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Friday, September 19, 2014

Pitching inside: what is the target if not the batter?

Try it.  Maybe with a tennis ball or wiffle ball.  Try buzzing someone.  A friend.  Kid.  Spouse.  Not to hurt them but to experience what to do.  We all need a target to throw accurately.  There are probably no people on earth who need a target more than major league pitchers.  They are supposed to look at the catcher's mitt and hit it with pitches of amazing variety and speed.  Maybe that's why they are so bad at throwing to second base, where the target may be some empty space over the bag or the front shoulder of a moving infielder.

Ray Chapman's grave in Lake View Cemetery, Cleveland
April 2008 By Jtesla16 via Wikimedia Commons
I have never heard a pitcher, former pitcher or announcer address this.  They just talk vaguely about pitching inside.  At what exactly?  It cannot be the catcher's mitt.  Have you ever seen the mitt positioned near a batter's head when a pitch is thrown there with obvious intent?  I have not.  So how does the pitcher do it, if not by using the batter's head as his target?  Oh, he probably thinks or wants us to think that he actually aims a few inches away from the head but even that is depraved indifference to human life, the definition of murder two in New York, according to no less an authority than the TV show "Law and Order".  The pitcher is putting the burden on the batter to use his world class vision and reflexes to move out of harm's way in the blink of an eye or be smashed in the face as Chase Headley was a few days ago at the hands of one of Joe Maddon's Tampa pitchers.  Headley is back playing but with terrible contusions on his neck, several inches from the point of impact, his chin, where Maddon said Headley had been grazed.  Maddon later revised that a bit but only after being challenged.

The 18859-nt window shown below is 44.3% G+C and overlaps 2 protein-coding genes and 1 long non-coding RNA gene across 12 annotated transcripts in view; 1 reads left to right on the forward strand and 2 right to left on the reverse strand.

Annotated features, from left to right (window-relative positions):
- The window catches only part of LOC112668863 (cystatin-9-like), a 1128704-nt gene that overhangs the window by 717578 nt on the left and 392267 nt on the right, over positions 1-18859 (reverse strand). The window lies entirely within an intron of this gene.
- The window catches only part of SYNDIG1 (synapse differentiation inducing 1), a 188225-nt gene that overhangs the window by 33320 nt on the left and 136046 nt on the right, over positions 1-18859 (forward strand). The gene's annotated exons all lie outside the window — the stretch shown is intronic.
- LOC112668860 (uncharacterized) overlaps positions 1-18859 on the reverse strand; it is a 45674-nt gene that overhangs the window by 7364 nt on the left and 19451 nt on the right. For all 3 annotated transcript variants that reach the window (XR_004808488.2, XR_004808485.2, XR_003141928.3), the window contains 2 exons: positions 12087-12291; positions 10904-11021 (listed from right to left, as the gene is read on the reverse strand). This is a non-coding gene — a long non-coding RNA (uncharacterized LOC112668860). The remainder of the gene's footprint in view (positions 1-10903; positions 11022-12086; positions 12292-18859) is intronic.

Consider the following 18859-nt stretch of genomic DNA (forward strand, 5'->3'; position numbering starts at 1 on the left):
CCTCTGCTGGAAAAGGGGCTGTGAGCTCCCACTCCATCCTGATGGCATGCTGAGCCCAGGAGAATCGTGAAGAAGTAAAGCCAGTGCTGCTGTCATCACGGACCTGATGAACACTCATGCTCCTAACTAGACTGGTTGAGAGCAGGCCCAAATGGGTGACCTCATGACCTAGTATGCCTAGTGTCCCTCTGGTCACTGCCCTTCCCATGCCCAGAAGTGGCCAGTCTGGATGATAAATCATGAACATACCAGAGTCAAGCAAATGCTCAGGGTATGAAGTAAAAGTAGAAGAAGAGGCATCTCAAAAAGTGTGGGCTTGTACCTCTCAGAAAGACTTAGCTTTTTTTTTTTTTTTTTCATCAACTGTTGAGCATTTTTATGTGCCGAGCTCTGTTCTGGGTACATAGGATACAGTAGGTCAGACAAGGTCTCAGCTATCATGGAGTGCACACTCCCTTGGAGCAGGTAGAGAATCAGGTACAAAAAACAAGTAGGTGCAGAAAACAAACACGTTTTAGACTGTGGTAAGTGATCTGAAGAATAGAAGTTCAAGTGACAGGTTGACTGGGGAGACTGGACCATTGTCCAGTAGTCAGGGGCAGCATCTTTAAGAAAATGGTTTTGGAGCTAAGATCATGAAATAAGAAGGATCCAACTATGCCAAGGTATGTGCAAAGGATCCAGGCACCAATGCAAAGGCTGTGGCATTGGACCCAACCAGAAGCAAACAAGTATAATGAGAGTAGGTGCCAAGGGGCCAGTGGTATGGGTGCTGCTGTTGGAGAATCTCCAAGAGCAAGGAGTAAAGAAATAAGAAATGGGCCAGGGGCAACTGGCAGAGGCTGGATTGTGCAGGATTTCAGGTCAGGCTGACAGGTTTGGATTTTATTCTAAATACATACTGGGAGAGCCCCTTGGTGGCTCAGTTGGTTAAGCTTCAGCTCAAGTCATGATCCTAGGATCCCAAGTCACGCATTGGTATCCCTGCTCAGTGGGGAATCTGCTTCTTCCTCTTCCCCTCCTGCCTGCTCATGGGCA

What about the most innocuous of inside pitches, the one intended to force the batter to jack knife in order to avoid being smashed?  The target must be the batter's belt buckle.  If not, then what?  Locate the belt buckle and then try throwing a few inches away?  Like throwing to that empty area above second base?

The batter is the target! Wake the heck up!  Stop using euphemisms to hide the barbarous nature of what you as a fan are condoning.

Tony La Russa: you hit one of ours, we hit two of yours. Really? No.  Friday, September 19, 2014

Blood feud: Hit By Pitch. Can technology determine the pitcher's intent?  Thursday, September 18, 2014

Ken Singleton ... a year or two ago while announcing a Yankee game ... recalled being at bat and suddenly noticing that during his windup the pitcher was looking at him and Singleton wondered why and instantly realized that he, the batter, was the target and not the catcher's mitt.

It makes perfect sense.  The pitcher needs a target, which is why the vague notion of pitching inside but not at the batter is such nonsense.
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Crime and punishment.  Friday, March 28, 2014

Ray Chapman:
Born: January 15, 1891 in Beaver Dam, KY
Teams (by GP): Indians/Naps 1912-1920

Final Game: August 16, 1920 (Age 29)
Died: August 17, 1920 in New York, NY (Aged 29)
Buried: Lake View Cemetery, Cleveland, OH

Note the proximity of Chapman's final game and his death.  That's because Ray Chapman was killed by a pitched ball thrown by Yankee Carl Mays, who plausibly claimed it was an accident.
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